I have been here for a football game, but it is nice to visit Penn State when football is idle, when the pace is measured, and the view of Mount Nittany from most any direction is sobering and uplifting. The view resonates.
When you spend time on a campus, it is best to enjoy the benefits of a local tour guide. On a stop here recently, our hosts were Mac and Becky McWhorter. He’s the offensive line coach at Penn State with a home in Bogart. Someday Mac will let go and return to his Georgia roots. Now, life is a delectable tonic for the McWhorters. New scenery, new experience and new friends with an insatiable urge to enjoy competition in the storied Big Ten.
The allure to Penn State for years was the accomplished football program under Joe Paterno who, as many successful and iconic coaches did, built a kingdom. That, unfortunately, is a circumstance that can get out of hand. It can lead to entitlement, and unlike fine wine, coaches don’t necessarily become better with age. Still many believe you should dance with the one who “brung you.”
State College is like many college towns, especially the land-grant institutions. The campus was established first, and the town grew up around the college. The university is the biggest industry in most college towns, Penn State a classic example. When Beaver Stadium is filled to capacity (106,572), it becomes the fourth most populous place in the state after Philadelphia (1.526 million), Pittsburgh (305,704), and Allentown (118,032). Penn State’s fans are as rabid as they come. Located in the center of the state, Penn State has a fine academic reputation with an enrollment of just less than 45,000.
I came here because of the convenience of a drive from Pittsburgh to Philadelphia. It wasn’t the first visit, but there was a feeling of emptiness having to do with a casual friendship with Paterno. I was curious about the scene but also wanted to spend time with my old friend McWhorter.
As we entered State College, the thoughts that crashed about in my mind collided and left far more questions than answers. First of all, why do bad things happen to good people? Joe Paterno, for example. How could a place that had set the classic example of athletic performance on the field being unalterably wed to the academic process wind up with such scandalous calamity? What was the motivation of the NCAA in grandstanding with a staggering punch to Penn State’s midsection?
And the victims of child abuse should not be ignored in any and all discussions when it comes to the Penn State episode. That central theme keeps playing out in your mind — how could things go so wrong?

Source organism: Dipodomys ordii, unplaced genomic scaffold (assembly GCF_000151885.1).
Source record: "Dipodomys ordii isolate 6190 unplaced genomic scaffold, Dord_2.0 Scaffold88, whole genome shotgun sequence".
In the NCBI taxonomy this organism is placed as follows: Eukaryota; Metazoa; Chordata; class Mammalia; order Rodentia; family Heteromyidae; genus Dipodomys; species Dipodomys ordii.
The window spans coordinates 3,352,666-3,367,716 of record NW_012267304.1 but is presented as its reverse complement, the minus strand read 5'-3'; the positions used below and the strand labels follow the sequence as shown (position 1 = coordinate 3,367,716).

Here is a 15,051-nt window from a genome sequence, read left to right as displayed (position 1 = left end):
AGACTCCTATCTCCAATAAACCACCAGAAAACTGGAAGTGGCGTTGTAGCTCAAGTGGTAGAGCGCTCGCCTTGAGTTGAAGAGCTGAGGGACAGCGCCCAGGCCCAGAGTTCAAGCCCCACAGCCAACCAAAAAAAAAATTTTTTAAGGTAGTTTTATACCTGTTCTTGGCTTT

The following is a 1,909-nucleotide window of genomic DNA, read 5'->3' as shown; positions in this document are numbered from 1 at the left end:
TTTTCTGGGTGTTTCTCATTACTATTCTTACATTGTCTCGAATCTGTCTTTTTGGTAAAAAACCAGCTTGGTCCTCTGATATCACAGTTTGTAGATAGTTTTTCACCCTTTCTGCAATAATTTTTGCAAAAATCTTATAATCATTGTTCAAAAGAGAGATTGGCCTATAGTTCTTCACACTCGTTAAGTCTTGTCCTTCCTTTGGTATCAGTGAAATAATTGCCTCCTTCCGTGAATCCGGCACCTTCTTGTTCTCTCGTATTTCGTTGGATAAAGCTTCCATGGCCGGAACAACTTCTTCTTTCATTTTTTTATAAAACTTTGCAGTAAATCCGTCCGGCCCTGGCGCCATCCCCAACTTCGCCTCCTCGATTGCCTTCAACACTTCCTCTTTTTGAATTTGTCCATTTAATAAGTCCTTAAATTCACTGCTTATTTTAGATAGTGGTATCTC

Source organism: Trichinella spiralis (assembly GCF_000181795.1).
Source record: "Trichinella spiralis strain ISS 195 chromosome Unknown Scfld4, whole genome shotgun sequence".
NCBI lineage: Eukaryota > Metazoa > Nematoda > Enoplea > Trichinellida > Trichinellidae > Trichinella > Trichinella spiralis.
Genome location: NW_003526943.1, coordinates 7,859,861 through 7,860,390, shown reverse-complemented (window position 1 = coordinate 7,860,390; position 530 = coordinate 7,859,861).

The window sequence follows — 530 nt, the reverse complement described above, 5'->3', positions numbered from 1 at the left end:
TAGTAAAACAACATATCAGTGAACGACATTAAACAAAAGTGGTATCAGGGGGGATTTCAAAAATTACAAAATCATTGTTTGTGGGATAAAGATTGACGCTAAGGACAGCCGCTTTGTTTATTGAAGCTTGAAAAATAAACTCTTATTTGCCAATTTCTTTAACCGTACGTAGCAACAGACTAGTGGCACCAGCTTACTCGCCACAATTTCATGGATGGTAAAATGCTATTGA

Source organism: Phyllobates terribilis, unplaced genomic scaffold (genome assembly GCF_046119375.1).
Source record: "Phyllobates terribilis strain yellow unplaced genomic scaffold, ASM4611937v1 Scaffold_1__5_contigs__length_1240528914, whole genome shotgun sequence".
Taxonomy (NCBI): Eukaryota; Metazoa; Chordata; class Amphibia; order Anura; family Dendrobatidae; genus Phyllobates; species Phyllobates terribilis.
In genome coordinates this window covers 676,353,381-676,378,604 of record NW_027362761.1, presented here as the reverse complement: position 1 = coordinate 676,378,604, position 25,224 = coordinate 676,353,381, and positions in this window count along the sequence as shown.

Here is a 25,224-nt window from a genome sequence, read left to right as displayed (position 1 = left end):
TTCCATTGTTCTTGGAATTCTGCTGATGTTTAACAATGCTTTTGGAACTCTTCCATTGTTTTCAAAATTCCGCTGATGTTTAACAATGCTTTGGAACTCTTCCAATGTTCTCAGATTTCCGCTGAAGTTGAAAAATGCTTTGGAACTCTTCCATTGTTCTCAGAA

The scars of the debacle are not evident as you move about the campus. There are old buildings, flowering shrubs and kempt lawns. People move causally in some circles, sprightly in others. Backpacks, coeds on bicycles, two by two, a guy playing catch with his dog with a Frisbee. Professors strolling to their next appointment.
It could have been any campus anywhere. Texas. Michigan. Rutgers. Yale. Princeton. Kentucky. USC. Slippery Rock. I have never been on a college campus where there was not that electricity in the air, that free spirit and inevitable swoon. Those uplifting scenes, when you feel good in the ambience of stimulation, underscores the fact that no matter the misdeeds, college campuses are resilient and forgiving.
After a meeting on campus, I headed back to my motel to check out and continue my journey. I decided to drive by the Paterno house on McKee Street, the modest home you have likely seen on TV. When Joe Paterno was coaching in the Coaches All-America game in Atlanta, we had dinner a couple of times along with his wife, Sue. I decided to stop by and say hello to Sue, knowing that with the time that had elapsed, I had likely become a stranger.
She came to the door, I introduced myself, reminded her of the Atlanta times, and simply said, “I wish you well,” and that I had fond memories of her late husband. “Thanks,” she said and politely closed the door. I was not offended.
Joe probably stayed too long, but he deserved to depart with the dignity of a life well spent — not being fired on the telephone and having his statue uprooted and hauled away like a diseased tree on Mount Nittany.
Loran Smith is an administrative specialist for the University of Georgia sports communication department. You can reach him at firstname.lastname@example.org.